The London-based architects designed Ness Point House for an exposed clifftop site 65 metres above the sea on the southeast coast of England.
The crinkled sea-facing facade orients large windows in opposing directions to take in views of various parts of the coastline, including Ness Point, the most easterly part of the British Isles, from which the project takes its name.
Its bright white walls give the house a stately appearance from its front garden and sea below, a green roof slopes gently down towards a road that passes by the back of the site to diminish its presence.
"Ness Point has been designed as if it had grown out of the land in which it is embedded," said the architects. "Hunkered into the land with undulating thick walls along its length, it is constructed as a journey with views that pull the surrounding landscape into the house."
"Each room is orientated towards a different aspect of the landscape, across the passing ships of the English Channel, towards the sun rising out of the sea at the winter solstice, and over to the coastal cliffs called Ness Point," they added.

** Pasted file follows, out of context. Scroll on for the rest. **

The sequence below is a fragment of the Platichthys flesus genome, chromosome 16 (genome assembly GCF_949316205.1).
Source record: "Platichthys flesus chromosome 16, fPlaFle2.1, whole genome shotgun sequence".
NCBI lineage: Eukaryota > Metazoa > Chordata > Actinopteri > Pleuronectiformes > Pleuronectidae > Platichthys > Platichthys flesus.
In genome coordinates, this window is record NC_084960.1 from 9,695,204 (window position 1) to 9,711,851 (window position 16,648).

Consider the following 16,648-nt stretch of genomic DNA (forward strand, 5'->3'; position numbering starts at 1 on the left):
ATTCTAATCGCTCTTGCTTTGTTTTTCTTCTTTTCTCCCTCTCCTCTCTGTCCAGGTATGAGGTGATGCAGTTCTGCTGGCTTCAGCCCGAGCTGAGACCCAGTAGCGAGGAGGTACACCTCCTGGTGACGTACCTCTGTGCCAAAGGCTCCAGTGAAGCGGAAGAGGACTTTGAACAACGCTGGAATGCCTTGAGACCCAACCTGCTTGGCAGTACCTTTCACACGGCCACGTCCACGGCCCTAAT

The bright white aesthetic is continued indoors to place emphasis on views out to the gardens and sea, and up to the sky through angled clerestory glazing and an oculus above the bath.
The curving walls and skylit spaces lend some rooms a cavernous quality.
"The interior catches the dynamism of the day's changing light so that the building becomes a part of the larger canvas of ever-changing coastal weather," said the architects.
Sequences of rooms are arranged off a corridor that runs along one side of the plan on both the lower and upper floors.
At ground level, a garage is positioned nearest the road at the back of the site, with a kitchen, dining room and lounge placed closer towards the front to appreciate the views.
Above, four bedrooms with en-suite bathrooms are arranged in a similarly linear fashion, giving prominence to a master suite facing the sea.
Taking heed of the exposed location and damp conditions, the architects designed the house to be highly sealed and insulated, and gave it a green roof that collects and retains rainwater.
As the green roof matures, it is intended to eventually merge the house with its gardens and the coastal landscape.
"The castle-like Ness Point House utilises heat recovery and solar thermal renewable systems to maximise energy efficiency in the winter, whilst the long gallery skylight and eco-vents enable passive cooling for equally exposed hot summer sun," added the architects.
Mike Tonkin and Anna Liu founded their London practice in 2002.
They have since designed a tapering tower complex for the Chinese city of Zhengzhou and several temporary structures, including a flower-shaped pavilion for the London Festival of Architecture in 2008.
Architecture and landscaping: Tonkin Liu
Lighting design: Tonkin Liu, Aedas Interiors, Isometrix
Interior design: Aedas Interiors
Structural engineer: Eckersley O'Callaghan
Services engineer: Mendick Waring
SAP consultant: Abba Energy
Quantity surveyor and project management: GPM Partnership